To prove that you brought in contraband, the State must show that you knowingly and without authorization brought the contraband into a penal institution or caused someone else to do it, or left the contraband where an inmate could get it. To prove possession, the State need only show that you had the contraband regardless of your intention. Whether you are charged with possession or bringing in, the penalties are the same. Therefore, even if you inadvertently brought your cell phone into the lock up, you could be charged with the Class 1 felony.

Do you have a defense? As with most criminal charges, the State must prove your guilt beyond a reasonable doubt. An experienced criminal attorney can assess the evidence against you to probe for holes in the State’s case. As an element of bringing in contraband, the state must show that you did it knowingly. With possession, the intent is not required, however, you may still have a defense if you had authorization either by regulation or court order.

If you are charged with bringing in or possessing contraband, contact a criminal law attorney immediately. Do not make any statements to the police or to anyone else. Any attempt to defend yourself could backfire. Do not discuss your case on any electronic media.

If you have questions about this or another criminal matter, please contact Matt Keenan at 847-568-0160 or matt@mattkeenanlaw.com.

(Besides Skokie, Matt Keenan serves the communities of Arlington Heights, Chicago, Des Plaines, Glencoe, Glenview, Highland Park, Morton Grove, Mount Prospect, Northbrook, Northfield, Park Ridge, Rolling Meadows, Wilmette and Winnetka.)

Friday, April 8, 2011

RESISTING ARREST: BIG TROUBLE

You and your spouse were fighting again. Your spouse called the police. When the police came, you lost your head and struggled with them, actually causing one officer to sprain themselves. Although your spouse dropped the original complaint against you, you are still charged with resisting arrest.

What can happen to you? What can you do?

Resisting arrest is never a good idea. There are few offenses that enrage a prosecutor or a judge more. In Illinois, a person who knowingly resists a peace officer, fire fighter or correctional institution employee is guilty of a Class A Misdemeanor, punishable by up to one year in jail and a $2,500 fine. Unlike the vast majority of other misdemeanors, the mandatory sentence for this charge is a conditional discharge rather than a supervision. As such, a finding of guilty is a criminal conviction, one that cannot be expunged or cleaned from your record. A charge of resisting arrest may not sound as ominous as many other criminal offenses in Illinois, but it is difficult to think of another misdemeanor charge that can create such a permanent blot on your criminal record.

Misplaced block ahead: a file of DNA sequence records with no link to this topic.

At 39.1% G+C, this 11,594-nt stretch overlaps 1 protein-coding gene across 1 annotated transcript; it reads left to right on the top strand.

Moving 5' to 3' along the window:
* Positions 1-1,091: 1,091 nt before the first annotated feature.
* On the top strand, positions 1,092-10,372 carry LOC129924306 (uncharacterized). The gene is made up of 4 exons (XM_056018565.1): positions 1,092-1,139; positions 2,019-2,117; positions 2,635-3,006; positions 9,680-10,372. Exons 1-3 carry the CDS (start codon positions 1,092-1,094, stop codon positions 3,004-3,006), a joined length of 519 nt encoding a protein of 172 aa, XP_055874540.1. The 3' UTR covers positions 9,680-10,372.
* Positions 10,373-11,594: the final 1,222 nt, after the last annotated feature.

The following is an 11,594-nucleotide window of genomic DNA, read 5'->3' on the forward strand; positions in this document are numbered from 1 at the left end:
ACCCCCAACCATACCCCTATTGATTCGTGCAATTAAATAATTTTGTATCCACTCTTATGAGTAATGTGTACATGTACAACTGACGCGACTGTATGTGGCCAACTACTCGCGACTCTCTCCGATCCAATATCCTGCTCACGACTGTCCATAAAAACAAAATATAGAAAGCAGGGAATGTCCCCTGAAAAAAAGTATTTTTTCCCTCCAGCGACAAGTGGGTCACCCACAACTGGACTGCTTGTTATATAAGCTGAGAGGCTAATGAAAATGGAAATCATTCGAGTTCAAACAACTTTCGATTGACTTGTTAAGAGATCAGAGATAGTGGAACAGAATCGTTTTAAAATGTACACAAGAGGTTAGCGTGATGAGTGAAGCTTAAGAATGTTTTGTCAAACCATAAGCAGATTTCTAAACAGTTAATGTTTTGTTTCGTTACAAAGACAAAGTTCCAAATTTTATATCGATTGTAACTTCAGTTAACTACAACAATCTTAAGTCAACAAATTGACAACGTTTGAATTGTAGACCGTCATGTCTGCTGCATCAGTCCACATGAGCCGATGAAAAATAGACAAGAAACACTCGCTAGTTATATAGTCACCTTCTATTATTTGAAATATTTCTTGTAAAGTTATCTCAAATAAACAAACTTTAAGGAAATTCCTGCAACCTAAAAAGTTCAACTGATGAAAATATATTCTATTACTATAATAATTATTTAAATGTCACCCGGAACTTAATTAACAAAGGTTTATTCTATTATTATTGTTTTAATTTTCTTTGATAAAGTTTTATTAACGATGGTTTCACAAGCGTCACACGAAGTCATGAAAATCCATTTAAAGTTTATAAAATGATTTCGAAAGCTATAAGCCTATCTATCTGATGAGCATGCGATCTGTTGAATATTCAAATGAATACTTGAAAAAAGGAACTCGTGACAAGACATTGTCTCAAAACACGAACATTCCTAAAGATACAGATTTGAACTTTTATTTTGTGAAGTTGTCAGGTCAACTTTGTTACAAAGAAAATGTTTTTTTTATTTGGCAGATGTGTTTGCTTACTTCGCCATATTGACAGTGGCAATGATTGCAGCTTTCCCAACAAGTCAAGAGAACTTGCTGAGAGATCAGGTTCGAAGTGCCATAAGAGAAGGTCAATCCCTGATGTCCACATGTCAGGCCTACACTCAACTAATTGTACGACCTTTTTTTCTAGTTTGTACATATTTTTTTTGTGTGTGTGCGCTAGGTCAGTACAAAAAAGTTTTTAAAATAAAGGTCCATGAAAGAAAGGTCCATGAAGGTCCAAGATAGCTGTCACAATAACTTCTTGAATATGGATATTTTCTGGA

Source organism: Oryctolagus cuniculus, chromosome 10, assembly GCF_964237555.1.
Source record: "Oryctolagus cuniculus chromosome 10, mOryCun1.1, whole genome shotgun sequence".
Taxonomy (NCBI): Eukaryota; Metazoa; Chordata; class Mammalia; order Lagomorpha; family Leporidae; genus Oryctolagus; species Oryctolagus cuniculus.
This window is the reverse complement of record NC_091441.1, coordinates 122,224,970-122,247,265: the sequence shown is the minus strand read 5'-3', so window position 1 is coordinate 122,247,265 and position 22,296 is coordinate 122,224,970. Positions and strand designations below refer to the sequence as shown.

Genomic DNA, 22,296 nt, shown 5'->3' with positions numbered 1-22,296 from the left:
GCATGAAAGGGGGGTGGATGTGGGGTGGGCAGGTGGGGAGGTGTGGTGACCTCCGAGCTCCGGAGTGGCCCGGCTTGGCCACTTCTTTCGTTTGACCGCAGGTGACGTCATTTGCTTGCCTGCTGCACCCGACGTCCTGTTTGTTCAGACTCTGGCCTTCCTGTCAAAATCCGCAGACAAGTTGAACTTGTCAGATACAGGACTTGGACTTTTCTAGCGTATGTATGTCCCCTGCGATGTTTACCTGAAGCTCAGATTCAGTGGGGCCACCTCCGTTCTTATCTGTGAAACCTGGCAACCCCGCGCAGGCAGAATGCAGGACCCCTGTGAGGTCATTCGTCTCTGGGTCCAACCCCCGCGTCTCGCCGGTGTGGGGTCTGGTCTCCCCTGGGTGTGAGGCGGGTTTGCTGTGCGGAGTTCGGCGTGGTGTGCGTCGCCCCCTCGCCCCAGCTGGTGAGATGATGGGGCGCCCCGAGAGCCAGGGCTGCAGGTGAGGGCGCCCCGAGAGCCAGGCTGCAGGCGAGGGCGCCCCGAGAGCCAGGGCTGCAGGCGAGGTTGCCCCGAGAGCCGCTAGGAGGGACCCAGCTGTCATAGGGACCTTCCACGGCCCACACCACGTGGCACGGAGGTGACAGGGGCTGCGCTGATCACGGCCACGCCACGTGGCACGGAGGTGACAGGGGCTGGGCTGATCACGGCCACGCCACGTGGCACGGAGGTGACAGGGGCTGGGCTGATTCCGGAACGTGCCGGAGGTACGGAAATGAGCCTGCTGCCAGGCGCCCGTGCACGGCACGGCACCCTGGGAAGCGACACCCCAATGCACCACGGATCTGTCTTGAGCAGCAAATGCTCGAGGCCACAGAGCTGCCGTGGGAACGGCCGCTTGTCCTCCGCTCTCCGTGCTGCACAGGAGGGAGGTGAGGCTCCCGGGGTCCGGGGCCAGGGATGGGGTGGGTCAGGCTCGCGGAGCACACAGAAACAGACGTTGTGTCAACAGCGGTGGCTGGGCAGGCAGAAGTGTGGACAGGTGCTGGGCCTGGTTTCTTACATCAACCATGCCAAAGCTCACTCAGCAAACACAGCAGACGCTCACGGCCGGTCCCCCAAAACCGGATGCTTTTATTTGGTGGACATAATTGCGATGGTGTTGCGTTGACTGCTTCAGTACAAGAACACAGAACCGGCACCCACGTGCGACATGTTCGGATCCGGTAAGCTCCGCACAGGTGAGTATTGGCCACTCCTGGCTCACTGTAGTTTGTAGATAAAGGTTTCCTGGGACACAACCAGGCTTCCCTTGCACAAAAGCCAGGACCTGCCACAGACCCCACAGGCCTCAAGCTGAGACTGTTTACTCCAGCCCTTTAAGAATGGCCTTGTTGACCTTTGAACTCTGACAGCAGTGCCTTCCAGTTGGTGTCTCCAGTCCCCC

If this weren’t enough, any sentence against you must be enhanced by a penalty of at least 48 hours in jail or 100 days community service. And you can be convicted of resisting arrest even if the original reason for your arrest gets dismissed.

If you injured an officer while resisting arrest, you can be in even bigger trouble. In Illinois, if you are the proximate cause to an officer’s injury, you may be charged with a Class 4 felony, punishable by 1 to 3 years in jail and a $25,000 fine.

If you are charged with resisting arrest, contact an experienced criminal law attorney immediately. An attorney can help work out the best strategy to defend your case. The State must still prove that you are guilty of the offense beyond a reasonable doubt. Did you know these were police or were they undercover? Were you actually resisting or are the reports of your behavior exaggerated?

Even if the evidence against you is rock solid, an experienced attorney may help work out a better plea bargain than you could do on your own. Sometimes, depending on the circumstances and your prior record, an attorney can get a dismissal in exchange for time served or community service.

If you are charged with resisting arrest or another crime, you should not speak about your case to anyone other than your attorney. Any statements you make to an officer or a third party can be used against you and can harm any future defense. You should also refrain from communicating electronically about your case, either through texting, email or Facebook-type pages.

If you are in police custody, a recent Supreme Court ruling requires that you say “I wish to remain silent. I wish to speak to an attorney,” in order to protect your Miranda rights. Otherwise, the police can continue to question you, and any statements you make can be used against you.

If you have a question about resisting arrest or another criminal matter, please contact Matt Keenan at 847-568-0160 or matt@mattkeenanlaw.com.

(Besides Skokie, Matt Keenan also serves clients in the communities of Arlington Heights, Buffalo Grove, Chicago, Deerfield, Des Plaines, Evanston, Glenview, Highland Park, Kenilworth, Morton Grove, Mount Prospect, Niles, Northbrook, Palatine, Park Ridge, Rolling Meadows, Schaumburg, Wilmette and Winnetka.)

Wednesday, March 16, 2011

"CAN I HELP HIM?:" WHEN YOU ARE ASKED TO CONCEAL EVIDENCE